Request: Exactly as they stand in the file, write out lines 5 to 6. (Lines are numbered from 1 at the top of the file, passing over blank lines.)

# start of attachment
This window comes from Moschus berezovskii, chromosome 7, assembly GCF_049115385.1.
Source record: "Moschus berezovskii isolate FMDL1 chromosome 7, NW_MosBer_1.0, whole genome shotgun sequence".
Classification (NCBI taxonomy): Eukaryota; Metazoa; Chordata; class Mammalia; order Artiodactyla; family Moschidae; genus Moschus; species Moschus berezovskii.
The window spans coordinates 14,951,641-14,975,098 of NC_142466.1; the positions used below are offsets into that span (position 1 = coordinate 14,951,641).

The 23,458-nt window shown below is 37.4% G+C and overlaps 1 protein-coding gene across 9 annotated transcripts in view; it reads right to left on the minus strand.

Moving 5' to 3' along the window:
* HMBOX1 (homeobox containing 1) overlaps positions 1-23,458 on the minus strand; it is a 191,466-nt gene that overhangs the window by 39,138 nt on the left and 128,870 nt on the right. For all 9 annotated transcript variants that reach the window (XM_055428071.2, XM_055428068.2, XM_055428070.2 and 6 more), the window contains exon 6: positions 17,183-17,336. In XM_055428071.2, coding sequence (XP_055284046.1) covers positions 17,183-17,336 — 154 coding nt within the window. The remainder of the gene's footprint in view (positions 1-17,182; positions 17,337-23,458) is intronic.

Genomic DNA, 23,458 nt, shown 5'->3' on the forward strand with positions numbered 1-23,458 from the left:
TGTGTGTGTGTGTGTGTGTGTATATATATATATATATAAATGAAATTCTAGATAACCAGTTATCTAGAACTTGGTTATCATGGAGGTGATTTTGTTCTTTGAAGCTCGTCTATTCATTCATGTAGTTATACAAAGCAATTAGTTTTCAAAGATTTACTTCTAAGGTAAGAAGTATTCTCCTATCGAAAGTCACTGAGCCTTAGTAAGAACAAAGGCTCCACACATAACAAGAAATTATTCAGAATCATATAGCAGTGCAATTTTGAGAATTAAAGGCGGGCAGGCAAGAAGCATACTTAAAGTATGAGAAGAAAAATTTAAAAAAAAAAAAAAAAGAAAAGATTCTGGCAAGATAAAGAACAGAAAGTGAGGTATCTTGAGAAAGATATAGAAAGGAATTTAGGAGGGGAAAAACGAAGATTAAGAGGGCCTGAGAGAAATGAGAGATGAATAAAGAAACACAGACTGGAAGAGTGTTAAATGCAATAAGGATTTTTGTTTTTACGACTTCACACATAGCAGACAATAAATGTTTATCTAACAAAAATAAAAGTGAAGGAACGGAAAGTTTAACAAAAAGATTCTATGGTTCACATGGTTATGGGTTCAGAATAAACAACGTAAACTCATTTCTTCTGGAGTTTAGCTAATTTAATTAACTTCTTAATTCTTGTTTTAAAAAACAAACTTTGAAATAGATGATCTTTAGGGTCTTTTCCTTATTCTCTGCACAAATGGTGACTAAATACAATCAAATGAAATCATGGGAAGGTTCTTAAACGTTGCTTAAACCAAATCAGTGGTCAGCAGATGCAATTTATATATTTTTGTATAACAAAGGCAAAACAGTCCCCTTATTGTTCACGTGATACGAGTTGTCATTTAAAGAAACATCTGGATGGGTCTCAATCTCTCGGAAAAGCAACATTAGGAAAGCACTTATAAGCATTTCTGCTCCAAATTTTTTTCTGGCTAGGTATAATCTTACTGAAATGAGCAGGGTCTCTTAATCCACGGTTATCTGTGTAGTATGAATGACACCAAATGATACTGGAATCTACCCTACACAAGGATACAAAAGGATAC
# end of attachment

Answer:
The 23,458-nt window shown below is 37.4% G+C and overlaps 1 protein-coding gene across 9 annotated transcripts in view; it reads right to left on the minus strand.

Moving 5' to 3' along the window: